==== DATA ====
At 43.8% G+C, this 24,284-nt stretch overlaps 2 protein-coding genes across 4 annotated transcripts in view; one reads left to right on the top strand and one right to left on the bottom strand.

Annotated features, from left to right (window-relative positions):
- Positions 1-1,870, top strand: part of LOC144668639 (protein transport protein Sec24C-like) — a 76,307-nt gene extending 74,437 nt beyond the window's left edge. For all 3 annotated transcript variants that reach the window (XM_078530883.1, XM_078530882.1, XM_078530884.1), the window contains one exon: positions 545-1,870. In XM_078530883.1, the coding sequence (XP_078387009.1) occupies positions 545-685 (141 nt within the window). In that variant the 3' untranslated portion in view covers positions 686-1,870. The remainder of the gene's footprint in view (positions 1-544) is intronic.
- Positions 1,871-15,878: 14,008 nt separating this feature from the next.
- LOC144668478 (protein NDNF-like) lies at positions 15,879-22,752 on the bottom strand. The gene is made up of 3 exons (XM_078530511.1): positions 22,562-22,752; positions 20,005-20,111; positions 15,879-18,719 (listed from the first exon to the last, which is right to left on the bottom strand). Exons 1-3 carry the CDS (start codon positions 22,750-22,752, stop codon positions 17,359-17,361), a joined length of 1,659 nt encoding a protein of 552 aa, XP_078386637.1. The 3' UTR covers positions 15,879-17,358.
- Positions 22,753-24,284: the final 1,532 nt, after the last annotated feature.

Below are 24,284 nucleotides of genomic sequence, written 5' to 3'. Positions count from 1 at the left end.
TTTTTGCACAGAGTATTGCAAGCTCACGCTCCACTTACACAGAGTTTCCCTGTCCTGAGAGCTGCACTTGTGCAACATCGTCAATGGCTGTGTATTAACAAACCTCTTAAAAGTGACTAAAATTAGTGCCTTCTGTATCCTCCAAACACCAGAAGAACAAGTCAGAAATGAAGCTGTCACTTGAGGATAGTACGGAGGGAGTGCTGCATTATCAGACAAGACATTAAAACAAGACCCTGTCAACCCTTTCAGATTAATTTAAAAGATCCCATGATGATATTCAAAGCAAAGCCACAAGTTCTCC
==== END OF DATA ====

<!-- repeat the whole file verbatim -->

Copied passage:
At 43.8% G+C, this 24,284-nt stretch overlaps 2 protein-coding genes across 4 annotated transcripts in view; one reads left to right on the top strand and one right to left on the bottom strand.

Annotated features, from left to right (window-relative positions):
- Positions 1-1,870, top strand: part of LOC144668639 (protein transport protein Sec24C-like) — a 76,307-nt gene extending 74,437 nt beyond the window's left edge. For all 3 annotated transcript variants that reach the window (XM_078530883.1, XM_078530882.1, XM_078530884.1), the window contains one exon: positions 545-1,870. In XM_078530883.1, the coding sequence (XP_078387009.1) occupies positions 545-685 (141 nt within the window). In that variant the 3' untranslated portion in view covers positions 686-1,870. The remainder of the gene's footprint in view (positions 1-544) is intronic.
- Positions 1,871-15,878: 14,008 nt separating this feature from the next.
- LOC144668478 (protein NDNF-like) lies at positions 15,879-22,752 on the bottom strand. The gene is made up of 3 exons (XM_078530511.1): positions 22,562-22,752; positions 20,005-20,111; positions 15,879-18,719 (listed from the first exon to the last, which is right to left on the bottom strand). Exons 1-3 carry the CDS (start codon positions 22,750-22,752, stop codon positions 17,359-17,361), a joined length of 1,659 nt encoding a protein of 552 aa, XP_078386637.1. The 3' UTR covers positions 15,879-17,358.
- Positions 22,753-24,284: the final 1,532 nt, after the last annotated feature.

Below are 24,284 nucleotides of genomic sequence, written 5' to 3'. Positions count from 1 at the left end.
TTTTTGCACAGAGTATTGCAAGCTCACGCTCCACTTACACAGAGTTTCCCTGTCCTGAGAGCTGCACTTGTGCAACATCGTCAATGGCTGTGTATTAACAAACCTCTTAAAAGTGACTAAAATTAGTGCCTTCTGTATCCTCCAAACACCAGAAGAACAAGTCAGAAATGAAGCTGTCACTTGAGGATAGTACGGAGGGAGTGCTGCATTATCAGACAAGACATTAAAACAAGACCCTGTCAACCCTTTCAGATTAATTTAAAAGATCCCATGATGATATTCAAAGCAAAGCCACAAGTTCTCC